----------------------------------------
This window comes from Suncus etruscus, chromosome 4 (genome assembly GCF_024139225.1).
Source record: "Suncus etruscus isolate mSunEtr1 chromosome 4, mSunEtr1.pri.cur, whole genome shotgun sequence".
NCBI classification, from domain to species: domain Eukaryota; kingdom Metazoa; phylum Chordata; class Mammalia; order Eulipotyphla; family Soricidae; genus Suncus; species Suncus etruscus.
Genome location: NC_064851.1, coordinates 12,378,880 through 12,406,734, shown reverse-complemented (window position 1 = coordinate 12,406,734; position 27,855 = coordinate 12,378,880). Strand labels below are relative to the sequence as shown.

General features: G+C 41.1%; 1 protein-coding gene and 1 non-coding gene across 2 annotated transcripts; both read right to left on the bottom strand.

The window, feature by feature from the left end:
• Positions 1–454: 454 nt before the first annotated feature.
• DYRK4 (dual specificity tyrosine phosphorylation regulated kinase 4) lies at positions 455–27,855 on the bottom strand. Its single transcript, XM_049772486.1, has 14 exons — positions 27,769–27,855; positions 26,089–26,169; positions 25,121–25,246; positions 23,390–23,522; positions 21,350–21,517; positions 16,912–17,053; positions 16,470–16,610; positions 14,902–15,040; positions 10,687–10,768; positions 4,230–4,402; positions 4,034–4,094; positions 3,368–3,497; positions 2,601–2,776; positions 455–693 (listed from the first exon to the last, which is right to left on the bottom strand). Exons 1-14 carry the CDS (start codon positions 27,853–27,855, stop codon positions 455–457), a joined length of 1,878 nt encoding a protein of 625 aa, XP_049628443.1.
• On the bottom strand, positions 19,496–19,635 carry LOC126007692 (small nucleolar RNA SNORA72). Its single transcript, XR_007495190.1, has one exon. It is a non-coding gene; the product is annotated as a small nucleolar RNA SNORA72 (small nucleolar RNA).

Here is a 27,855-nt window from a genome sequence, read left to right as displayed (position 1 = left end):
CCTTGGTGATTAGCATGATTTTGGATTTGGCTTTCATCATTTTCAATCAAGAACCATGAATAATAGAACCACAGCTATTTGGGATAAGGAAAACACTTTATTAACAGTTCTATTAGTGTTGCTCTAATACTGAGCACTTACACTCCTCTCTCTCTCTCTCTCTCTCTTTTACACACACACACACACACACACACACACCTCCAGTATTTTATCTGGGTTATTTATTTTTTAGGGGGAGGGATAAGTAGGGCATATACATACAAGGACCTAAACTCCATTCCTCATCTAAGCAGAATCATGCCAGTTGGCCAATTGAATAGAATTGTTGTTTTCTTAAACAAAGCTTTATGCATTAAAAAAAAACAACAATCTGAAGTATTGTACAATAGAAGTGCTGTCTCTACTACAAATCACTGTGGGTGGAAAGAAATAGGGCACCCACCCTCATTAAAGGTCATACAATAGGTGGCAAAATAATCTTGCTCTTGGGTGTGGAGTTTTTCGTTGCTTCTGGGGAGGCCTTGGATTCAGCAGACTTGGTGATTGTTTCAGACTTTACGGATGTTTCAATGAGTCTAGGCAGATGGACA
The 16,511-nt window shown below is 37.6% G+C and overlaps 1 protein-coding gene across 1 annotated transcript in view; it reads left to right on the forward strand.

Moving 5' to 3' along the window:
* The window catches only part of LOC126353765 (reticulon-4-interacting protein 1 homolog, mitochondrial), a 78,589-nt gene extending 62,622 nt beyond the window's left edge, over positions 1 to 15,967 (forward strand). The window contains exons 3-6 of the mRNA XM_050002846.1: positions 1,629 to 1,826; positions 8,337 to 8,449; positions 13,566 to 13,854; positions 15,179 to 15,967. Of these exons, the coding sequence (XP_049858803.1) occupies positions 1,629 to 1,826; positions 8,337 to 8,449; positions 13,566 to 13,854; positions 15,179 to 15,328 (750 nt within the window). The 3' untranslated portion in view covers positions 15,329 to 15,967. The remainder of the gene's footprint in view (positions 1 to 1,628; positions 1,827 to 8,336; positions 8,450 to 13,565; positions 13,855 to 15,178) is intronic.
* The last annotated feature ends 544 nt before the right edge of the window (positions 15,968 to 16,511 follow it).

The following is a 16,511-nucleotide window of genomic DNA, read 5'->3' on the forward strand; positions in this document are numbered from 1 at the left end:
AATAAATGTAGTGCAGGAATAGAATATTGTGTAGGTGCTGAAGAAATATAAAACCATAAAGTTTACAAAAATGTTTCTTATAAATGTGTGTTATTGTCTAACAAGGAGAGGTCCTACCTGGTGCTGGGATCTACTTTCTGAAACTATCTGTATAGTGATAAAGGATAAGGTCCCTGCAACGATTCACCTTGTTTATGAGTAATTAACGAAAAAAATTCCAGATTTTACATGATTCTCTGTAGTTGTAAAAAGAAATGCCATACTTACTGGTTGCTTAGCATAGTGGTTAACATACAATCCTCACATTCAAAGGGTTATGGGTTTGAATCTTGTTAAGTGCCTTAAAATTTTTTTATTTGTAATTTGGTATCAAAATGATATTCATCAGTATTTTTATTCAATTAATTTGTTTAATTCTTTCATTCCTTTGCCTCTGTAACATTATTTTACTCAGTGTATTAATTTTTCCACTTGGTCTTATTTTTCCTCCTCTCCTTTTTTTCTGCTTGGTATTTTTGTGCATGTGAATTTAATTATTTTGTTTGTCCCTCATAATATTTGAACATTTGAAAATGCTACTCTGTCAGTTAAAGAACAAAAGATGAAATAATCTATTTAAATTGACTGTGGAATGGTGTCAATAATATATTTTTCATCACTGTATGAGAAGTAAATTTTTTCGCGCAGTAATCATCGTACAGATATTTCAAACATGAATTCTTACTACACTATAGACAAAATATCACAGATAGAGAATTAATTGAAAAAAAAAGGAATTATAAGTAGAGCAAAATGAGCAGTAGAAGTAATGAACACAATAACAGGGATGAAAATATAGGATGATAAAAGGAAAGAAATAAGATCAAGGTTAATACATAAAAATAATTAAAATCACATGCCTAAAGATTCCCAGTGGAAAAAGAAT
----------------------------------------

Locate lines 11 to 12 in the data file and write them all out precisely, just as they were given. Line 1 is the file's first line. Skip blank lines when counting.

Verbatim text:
CCTTGGTGATTAGCATGATTTTGGATTTGGCTTTCATCATTTTCAATCAAGAACCATGAATAATAGAACCACAGCTATTTGGGATAAGGAAAACACTTTATTAACAGTTCTATTAGTGTTGCTCTAATACTGAGCACTTACACTCCTCTCTCTCTCTCTCTCTCTCTTTTACACACACACACACACACACACACACACCTCCAGTATTTTATCTGGGTTATTTATTTTTTAGGGGGAGGGATAAGTAGGGCATATACATACAAGGACCTAAACTCCATTCCTCATCTAAGCAGAATCATGCCAGTTGGCCAATTGAATAGAATTGTTGTTTTCTTAAACAAAGCTTTATGCATTAAAAAAAAACAACAATCTGAAGTATTGTACAATAGAAGTGCTGTCTCTACTACAAATCACTGTGGGTGGAAAGAAATAGGGCACCCACCCTCATTAAAGGTCATACAATAGGTGGCAAAATAATCTTGCTCTTGGGTGTGGAGTTTTTCGTTGCTTCTGGGGAGGCCTTGGATTCAGCAGACTTGGTGATTGTTTCAGACTTTACGGATGTTTCAATGAGTCTAGGCAGATGGACA
The 16,511-nt window shown below is 37.6% G+C and overlaps 1 protein-coding gene across 1 annotated transcript in view; it reads left to right on the forward strand.